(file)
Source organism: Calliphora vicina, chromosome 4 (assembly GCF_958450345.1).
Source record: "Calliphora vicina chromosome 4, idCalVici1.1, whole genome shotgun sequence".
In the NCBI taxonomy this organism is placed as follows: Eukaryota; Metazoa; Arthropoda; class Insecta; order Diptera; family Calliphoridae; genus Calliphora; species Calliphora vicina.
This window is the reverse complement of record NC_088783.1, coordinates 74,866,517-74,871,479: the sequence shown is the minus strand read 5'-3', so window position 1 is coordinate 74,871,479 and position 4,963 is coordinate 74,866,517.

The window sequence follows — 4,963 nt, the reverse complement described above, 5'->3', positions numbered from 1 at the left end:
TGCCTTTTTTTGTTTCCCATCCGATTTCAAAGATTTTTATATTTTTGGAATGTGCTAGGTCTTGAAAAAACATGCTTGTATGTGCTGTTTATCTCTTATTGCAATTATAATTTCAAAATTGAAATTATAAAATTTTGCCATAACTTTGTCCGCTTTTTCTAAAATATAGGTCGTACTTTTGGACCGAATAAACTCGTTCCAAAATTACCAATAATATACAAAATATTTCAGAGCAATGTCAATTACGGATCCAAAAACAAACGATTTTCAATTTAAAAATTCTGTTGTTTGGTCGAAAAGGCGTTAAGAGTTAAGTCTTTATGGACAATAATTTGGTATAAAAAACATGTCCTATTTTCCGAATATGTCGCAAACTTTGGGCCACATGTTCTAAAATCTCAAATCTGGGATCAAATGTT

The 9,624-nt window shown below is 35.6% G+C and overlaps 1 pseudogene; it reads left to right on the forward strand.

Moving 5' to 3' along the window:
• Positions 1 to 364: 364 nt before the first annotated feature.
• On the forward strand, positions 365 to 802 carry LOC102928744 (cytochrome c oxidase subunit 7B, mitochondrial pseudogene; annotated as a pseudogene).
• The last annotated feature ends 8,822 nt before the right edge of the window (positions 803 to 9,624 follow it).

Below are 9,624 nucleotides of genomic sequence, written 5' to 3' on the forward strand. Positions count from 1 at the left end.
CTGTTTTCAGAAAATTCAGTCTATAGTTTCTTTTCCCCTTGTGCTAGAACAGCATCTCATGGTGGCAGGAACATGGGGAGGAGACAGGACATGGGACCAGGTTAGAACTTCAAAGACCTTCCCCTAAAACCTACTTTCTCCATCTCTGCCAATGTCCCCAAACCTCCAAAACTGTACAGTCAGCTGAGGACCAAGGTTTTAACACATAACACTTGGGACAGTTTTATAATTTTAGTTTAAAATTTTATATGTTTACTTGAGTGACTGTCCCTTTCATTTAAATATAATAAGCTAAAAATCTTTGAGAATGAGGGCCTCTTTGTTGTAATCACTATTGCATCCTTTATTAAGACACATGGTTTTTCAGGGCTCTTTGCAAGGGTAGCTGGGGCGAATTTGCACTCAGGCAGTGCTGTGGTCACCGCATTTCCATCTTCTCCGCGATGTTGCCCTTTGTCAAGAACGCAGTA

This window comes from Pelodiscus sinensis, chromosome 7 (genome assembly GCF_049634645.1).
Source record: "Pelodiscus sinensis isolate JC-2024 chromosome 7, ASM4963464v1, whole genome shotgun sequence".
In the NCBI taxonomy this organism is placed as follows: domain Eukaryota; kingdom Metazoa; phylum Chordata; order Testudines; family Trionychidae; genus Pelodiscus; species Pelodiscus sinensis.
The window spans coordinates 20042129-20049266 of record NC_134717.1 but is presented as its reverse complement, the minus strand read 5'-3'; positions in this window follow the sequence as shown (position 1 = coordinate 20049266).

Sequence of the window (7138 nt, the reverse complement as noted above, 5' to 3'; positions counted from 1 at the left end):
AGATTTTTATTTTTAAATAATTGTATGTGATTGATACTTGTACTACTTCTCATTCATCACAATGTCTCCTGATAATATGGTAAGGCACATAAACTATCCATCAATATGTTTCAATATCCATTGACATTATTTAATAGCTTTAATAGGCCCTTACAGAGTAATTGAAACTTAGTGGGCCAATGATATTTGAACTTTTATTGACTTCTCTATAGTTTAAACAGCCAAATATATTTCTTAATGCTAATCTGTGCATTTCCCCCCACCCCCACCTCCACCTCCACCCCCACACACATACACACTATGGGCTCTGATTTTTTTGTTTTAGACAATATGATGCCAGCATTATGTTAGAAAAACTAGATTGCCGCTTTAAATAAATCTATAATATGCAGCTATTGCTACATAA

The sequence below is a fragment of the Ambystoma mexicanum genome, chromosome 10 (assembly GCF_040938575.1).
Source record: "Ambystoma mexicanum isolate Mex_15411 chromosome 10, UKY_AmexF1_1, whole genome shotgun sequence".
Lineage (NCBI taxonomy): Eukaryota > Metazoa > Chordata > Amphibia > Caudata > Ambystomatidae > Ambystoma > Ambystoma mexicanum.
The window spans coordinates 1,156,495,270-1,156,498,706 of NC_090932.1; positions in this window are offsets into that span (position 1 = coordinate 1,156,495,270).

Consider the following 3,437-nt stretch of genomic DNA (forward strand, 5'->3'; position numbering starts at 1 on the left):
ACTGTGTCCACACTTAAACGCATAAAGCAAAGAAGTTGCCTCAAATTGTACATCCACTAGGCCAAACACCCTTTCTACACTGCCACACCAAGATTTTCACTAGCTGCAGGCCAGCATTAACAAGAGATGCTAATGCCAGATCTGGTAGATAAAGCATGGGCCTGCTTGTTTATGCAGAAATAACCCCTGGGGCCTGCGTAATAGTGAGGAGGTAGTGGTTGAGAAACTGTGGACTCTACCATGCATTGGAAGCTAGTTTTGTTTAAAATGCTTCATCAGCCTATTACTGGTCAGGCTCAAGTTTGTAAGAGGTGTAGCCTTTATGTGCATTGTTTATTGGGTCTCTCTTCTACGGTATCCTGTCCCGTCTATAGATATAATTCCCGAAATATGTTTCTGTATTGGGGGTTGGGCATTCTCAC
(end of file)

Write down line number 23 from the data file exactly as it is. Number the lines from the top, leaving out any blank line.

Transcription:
The window spans coordinates 1,156,495,270-1,156,498,706 of NC_090932.1; positions in this window are offsets into that span (position 1 = coordinate 1,156,495,270).